An American story arc

Today is Tuesday, July 21st, 2020. It’s the anniversary of both the first moonwalk and the last Space Shuttle mission.

No summer blockbusters this year, only re-runs of Jaws at the drive in. And, maybe that’s a good thing.

Fifty one years ago an American walked on the moon. Today we’re struggling with the not very complex problem of whether to wear a mask. Delta is doubling down on requiring them on flights while Winn Dixie says, come on in without one. (Update – they changed their mind and now require a mask). The governor of Texas is taking heat from local counties for his statewide mask-wearing mandate while the governor of Georgia is going out of his way to prevent local municipalities from implementing mask mandates. And the president, who was against masks, is now for masks. I can’t wait to see how we handle vaccine distribution.

The AG’s office in Massachusetts doesn’t do many criminal investigations. And from what I’ve seen, there’s a political angle to what investigations they do take on and how they approach them. So designating them to be point for deadly force investigations is either a cynical or a clueless decision by legislators.

When the Democratic National Convention came to Boston in 2004, planning started more than a year in advance. Same thing for the RNC in New York that same year and the DNC in Denver in 2008. There are a lot of moving parts. So I don’t envy the Sheriff in Jacksonville who’s trying to put together a security plan for the RNC in less than two months. Not to mention current government disfunction, today’s unrest and all the precautions needed for social distancing. That’s a triple-decker shit sandwich.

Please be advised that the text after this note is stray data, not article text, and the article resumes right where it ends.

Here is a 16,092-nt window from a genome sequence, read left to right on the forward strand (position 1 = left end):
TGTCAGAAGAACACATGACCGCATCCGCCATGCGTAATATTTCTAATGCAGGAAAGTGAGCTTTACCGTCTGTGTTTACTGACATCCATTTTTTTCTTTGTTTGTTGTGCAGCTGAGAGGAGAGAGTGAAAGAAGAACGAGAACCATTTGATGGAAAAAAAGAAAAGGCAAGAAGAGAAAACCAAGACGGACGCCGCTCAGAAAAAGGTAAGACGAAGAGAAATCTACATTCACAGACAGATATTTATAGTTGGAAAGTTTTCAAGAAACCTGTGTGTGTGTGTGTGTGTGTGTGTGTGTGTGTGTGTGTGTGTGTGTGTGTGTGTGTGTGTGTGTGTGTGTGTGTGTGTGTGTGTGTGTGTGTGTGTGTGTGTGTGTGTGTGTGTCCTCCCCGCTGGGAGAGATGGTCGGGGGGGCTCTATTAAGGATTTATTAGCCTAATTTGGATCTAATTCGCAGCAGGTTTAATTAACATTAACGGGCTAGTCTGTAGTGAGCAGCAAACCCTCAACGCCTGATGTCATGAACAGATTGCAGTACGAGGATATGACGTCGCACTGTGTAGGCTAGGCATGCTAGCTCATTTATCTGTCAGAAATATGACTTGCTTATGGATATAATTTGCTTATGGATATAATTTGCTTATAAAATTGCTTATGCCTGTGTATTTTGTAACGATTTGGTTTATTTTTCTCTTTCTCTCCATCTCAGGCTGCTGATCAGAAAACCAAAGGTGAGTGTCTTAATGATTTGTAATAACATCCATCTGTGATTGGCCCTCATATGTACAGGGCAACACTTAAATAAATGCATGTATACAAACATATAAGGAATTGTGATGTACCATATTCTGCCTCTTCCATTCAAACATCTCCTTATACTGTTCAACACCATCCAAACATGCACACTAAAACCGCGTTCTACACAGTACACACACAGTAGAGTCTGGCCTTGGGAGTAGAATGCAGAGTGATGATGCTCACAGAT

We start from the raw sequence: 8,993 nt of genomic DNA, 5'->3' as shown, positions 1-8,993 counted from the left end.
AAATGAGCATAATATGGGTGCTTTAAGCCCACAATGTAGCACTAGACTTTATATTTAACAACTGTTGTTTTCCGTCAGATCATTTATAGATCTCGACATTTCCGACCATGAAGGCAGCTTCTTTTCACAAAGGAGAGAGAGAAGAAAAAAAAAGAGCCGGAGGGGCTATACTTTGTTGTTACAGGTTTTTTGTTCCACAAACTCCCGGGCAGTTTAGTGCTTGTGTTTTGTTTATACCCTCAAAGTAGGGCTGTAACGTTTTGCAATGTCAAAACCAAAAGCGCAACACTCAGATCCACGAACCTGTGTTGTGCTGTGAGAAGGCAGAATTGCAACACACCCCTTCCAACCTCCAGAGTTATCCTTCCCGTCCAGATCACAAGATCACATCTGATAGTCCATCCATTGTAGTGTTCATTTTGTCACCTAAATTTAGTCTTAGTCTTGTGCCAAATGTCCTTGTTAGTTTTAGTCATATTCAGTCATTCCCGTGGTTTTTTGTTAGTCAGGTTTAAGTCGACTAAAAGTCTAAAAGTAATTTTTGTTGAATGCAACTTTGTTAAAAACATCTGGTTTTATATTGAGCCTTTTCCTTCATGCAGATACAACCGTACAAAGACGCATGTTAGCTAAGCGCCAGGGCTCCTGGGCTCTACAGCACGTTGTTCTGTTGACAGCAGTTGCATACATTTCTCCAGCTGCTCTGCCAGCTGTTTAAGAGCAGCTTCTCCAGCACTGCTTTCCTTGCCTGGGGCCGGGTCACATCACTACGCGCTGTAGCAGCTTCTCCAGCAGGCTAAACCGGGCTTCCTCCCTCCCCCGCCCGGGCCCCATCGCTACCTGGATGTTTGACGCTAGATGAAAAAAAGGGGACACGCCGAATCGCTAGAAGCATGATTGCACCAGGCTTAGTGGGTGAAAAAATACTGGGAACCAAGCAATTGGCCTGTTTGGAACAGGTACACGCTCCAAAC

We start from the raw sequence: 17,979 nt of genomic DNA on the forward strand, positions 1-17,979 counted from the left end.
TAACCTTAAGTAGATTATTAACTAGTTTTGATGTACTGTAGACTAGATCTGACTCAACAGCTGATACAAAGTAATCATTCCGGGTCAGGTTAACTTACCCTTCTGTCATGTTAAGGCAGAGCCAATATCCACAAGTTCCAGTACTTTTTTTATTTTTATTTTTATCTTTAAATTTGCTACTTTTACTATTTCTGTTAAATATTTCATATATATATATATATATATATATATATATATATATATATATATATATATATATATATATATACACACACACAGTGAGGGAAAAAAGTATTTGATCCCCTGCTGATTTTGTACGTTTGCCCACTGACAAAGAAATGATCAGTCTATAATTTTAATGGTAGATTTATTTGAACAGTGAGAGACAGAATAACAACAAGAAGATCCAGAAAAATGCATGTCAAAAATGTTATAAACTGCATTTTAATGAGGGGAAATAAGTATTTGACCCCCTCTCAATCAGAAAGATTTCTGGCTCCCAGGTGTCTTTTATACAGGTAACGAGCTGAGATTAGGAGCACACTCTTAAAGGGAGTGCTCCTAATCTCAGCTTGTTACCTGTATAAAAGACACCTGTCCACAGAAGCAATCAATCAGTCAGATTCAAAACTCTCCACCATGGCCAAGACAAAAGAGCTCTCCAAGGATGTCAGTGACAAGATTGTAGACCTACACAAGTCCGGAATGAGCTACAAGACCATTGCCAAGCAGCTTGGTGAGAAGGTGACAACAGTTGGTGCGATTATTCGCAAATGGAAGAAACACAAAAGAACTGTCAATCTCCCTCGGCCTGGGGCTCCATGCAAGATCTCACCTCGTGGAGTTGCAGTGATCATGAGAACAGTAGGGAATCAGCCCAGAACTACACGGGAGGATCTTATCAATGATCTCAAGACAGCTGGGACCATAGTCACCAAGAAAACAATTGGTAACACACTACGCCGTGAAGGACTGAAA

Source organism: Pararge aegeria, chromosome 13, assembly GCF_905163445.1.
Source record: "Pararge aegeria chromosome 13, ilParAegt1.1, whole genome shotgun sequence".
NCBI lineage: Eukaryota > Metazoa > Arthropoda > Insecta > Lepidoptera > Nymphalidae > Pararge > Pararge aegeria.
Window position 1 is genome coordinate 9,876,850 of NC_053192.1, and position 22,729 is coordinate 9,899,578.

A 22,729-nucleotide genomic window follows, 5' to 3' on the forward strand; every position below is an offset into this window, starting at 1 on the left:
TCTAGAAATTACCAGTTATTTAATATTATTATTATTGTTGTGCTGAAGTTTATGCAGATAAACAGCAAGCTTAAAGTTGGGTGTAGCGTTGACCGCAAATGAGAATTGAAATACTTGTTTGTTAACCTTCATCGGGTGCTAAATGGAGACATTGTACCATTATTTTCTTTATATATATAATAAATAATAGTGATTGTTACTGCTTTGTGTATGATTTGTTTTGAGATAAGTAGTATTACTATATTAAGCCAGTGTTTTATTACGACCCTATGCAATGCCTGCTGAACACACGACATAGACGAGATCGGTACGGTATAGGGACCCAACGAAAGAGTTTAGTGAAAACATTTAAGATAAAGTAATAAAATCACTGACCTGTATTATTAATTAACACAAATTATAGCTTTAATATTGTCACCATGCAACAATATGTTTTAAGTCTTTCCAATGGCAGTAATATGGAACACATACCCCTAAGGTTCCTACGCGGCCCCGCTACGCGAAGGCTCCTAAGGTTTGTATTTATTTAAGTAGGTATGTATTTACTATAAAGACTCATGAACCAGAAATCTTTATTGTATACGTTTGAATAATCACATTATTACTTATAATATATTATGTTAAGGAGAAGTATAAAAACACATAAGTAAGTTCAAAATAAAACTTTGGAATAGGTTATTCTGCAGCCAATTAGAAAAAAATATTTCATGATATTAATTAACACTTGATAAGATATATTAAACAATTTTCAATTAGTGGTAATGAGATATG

And now, here are some cute penguin photos to cool you off on a hot day.

A bridge to August

It’s Monday, July 20th, probably the best date on the calendar. It’ll be a hot one.

Billy Baker has yet another (great) story about greenhead flies.

Dan Primack and Nicholas Johnston use bullet points to explain how we blew it in preparing for the current outbreak. I continue to believe it’s all about testing, which we never really got right and which we’re still struggling with.

An Irish poem about yanks coming to visit in the days of coronavirus (via the Irish Post.) It’s a sad read.

The administration is revisiting that 100% tariff on European wine that was proposed and kiboshed a few months ago. It’s not what the bar and restaurant economy needs right now but it could still happen. On the local level there’s some good news for small breweries that wanted flexibility on distribution.

The Post looks at a new book on evolution that finds friendliness often beats fitness when it comes to survival. Dogs figured this out. Here’s the proof.

Oh, and on Friday the Internet broke. But now it’s fixed.

Dammed if you don’t

It’s a hot, sleepy Sunday. And it’s Ice Cream Day!

Of course he did.

The Globe casts a critical eye on Boston Police internal affairs investigations after reviewing data from the last few years. The article briefly touched on arbitrator-ordered reinstatements but didn’t acknowledge the huge financial disincentive that the stacked-deck arbitration system presents. Even a very strong case of discipline can be kicked back by an arbitrator resulting in a payout of millions of dollars to the fired officer for back pay and benefits. It’s not a great situation. But one chart in the story stood out. It showed citizen complains going steadily down while internally initiated investigations were going up. That’s the (positive) meta trend.

The Times has a long and detailed article on White House strategy development for the ultimately unsuccessful national response to the pandemic. TLDR: They zigged when they should have zagged.

The Mayflower II should be headed back to Plymouth before the end of 2020, which marks the 400th anniversary of the arrival of its namesake. (And in the same article, by Breanne Kovatch, I learned that there is a website to track boats, similar to Flight Radar 24 for tracking airplanes. Very cool. There goes my morning.)

And Boston Magazine gives us the axe. To throw.

The great obfuscator

Saturday. Get ready for a heatwave. Today’s word is jink.

Frank Baker gives his thoughts on the city budget and why he voted for it.